On December 9th, ASBM Advisory Board Chair Philip Schneider presented virtually to the Saudi Society for Rheumatology. The presentation was carried live to gatherings of rheumatologists in Riyadh, Saudi Arabia; Kuwait City, Kuwait; and Baghdad, Iraq.

Entitled “Lessons from European Biosimilar Markets”, the presentation was based on the whitepaper “Policy recommendations for a sustainable biosimilars market: lessons from Europe” published February 2020 in the GaBI Journal and co-authored by Reilly and Schneider.

The paper examined biosimilar substitution policies across Europe, identifying factors which led to their successful and sustainable biosimilar markets.

The analysis identified six principles the authors refer to as the “Gold Standard”: 

  • Policies should be designed to incentivize and reward innovation in all types of biologicals.
  • Healthcare financing must take into account societal benefits derived from biological medicines, as well as the unique characteristics of biologicals.
  • Procurement practices must provide for multiple suppliers and a minimum term of 12 months.
  • Physicians must have autonomy to choose the most appropriate medicine for their patient, including making decisions on switching, which must also be consented to by the patient; no automatic substitution.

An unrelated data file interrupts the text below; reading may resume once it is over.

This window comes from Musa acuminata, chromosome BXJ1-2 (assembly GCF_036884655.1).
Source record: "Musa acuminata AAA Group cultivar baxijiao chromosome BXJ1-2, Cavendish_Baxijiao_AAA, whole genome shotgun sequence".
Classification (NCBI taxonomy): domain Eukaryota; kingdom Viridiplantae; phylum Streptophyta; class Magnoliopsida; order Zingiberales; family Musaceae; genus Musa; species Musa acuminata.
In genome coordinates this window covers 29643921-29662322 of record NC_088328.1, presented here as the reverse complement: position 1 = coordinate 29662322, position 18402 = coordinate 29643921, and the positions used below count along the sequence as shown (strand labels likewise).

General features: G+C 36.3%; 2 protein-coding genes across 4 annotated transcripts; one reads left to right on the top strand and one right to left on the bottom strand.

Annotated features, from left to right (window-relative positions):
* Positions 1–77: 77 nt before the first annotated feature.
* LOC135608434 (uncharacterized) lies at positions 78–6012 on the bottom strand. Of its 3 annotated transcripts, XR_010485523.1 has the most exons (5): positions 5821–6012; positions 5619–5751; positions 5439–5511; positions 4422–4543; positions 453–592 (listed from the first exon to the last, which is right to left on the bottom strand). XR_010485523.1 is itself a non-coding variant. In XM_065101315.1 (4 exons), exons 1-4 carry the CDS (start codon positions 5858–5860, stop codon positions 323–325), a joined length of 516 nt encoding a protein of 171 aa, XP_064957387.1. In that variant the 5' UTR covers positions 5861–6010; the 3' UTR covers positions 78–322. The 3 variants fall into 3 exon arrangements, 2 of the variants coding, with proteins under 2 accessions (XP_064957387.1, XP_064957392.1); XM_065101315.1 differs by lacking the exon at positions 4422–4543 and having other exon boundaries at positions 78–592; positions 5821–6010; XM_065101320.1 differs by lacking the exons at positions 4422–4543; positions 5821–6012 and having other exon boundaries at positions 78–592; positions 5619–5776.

• Mandatory brand-name prescribing to avoid unintended switches and a robust pharmacovigilance system to report adverse drug reactions (ADRs).
  • Policies with potential to undermine sustainability, such as measures which induce biosimilar uptake or promote preferential treatment, thereby limiting physician choice, should be avoided.

The paper also identified three “Must-Haves” for a sustainable biosimilar market:

  • Physicians should have the freedom to choose between off-patent originator biologicals and available biosimilars and to act in the best interest of their patients based on scientific evidence and clinical experience.
  • Tenders should be designed to include multiple value-based criteria beyond price, e.g. education, services, available dose strengths, and provide a sufficient broad choice (multi-winner tenders versus single-winner tenders) to ensure continuity of supply and healthy competition.
  • A level playing field between all participating manufacturers is the best way to foster competition; mandatory discounts which place artificial downward pressure on manufacturers do not engender a sustainable market environment.

Read the whitepaper here